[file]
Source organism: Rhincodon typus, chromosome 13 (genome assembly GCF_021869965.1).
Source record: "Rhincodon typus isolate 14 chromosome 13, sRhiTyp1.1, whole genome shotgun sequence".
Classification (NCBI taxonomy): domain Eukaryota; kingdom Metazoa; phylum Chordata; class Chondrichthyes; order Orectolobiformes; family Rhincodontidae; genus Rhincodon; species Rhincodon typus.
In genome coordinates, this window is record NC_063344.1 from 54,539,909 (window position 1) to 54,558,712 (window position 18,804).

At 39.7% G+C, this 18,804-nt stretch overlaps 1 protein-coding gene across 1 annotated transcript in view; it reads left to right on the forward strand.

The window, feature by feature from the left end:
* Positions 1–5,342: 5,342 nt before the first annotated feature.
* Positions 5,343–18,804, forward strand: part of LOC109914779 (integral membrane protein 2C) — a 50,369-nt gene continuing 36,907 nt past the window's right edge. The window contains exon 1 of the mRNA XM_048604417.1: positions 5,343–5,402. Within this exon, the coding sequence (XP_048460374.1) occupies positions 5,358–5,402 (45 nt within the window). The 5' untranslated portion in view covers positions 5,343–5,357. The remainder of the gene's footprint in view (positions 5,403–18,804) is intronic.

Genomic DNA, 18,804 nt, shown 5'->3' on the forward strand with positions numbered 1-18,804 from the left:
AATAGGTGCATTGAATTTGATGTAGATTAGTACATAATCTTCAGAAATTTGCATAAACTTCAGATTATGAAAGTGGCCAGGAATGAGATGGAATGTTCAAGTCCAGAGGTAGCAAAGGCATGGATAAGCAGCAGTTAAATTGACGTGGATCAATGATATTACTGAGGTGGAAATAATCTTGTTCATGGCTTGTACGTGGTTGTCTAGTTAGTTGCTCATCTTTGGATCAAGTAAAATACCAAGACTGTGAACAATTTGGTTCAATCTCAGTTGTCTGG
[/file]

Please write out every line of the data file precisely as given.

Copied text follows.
Source organism: Rhincodon typus, chromosome 13 (genome assembly GCF_021869965.1).
Source record: "Rhincodon typus isolate 14 chromosome 13, sRhiTyp1.1, whole genome shotgun sequence".
Classification (NCBI taxonomy): domain Eukaryota; kingdom Metazoa; phylum Chordata; class Chondrichthyes; order Orectolobiformes; family Rhincodontidae; genus Rhincodon; species Rhincodon typus.
In genome coordinates, this window is record NC_063344.1 from 54,539,909 (window position 1) to 54,558,712 (window position 18,804).

At 39.7% G+C, this 18,804-nt stretch overlaps 1 protein-coding gene across 1 annotated transcript in view; it reads left to right on the forward strand.

The window, feature by feature from the left end:
* Positions 1–5,342: 5,342 nt before the first annotated feature.
* Positions 5,343–18,804, forward strand: part of LOC109914779 (integral membrane protein 2C) — a 50,369-nt gene continuing 36,907 nt past the window's right edge. The window contains exon 1 of the mRNA XM_048604417.1: positions 5,343–5,402. Within this exon, the coding sequence (XP_048460374.1) occupies positions 5,358–5,402 (45 nt within the window). The 5' untranslated portion in view covers positions 5,343–5,357. The remainder of the gene's footprint in view (positions 5,403–18,804) is intronic.

Genomic DNA, 18,804 nt, shown 5'->3' on the forward strand with positions numbered 1-18,804 from the left:
AATAGGTGCATTGAATTTGATGTAGATTAGTACATAATCTTCAGAAATTTGCATAAACTTCAGATTATGAAAGTGGCCAGGAATGAGATGGAATGTTCAAGTCCAGAGGTAGCAAAGGCATGGATAAGCAGCAGTTAAATTGACGTGGATCAATGATATTACTGAGGTGGAAATAATCTTGTTCATGGCTTGTACGTGGTTGTCTAGTTAGTTGCTCATCTTTGGATCAAGTAAAATACCAAGACTGTGAACAATTTGGTTCAATCTCAGTTGTCTGG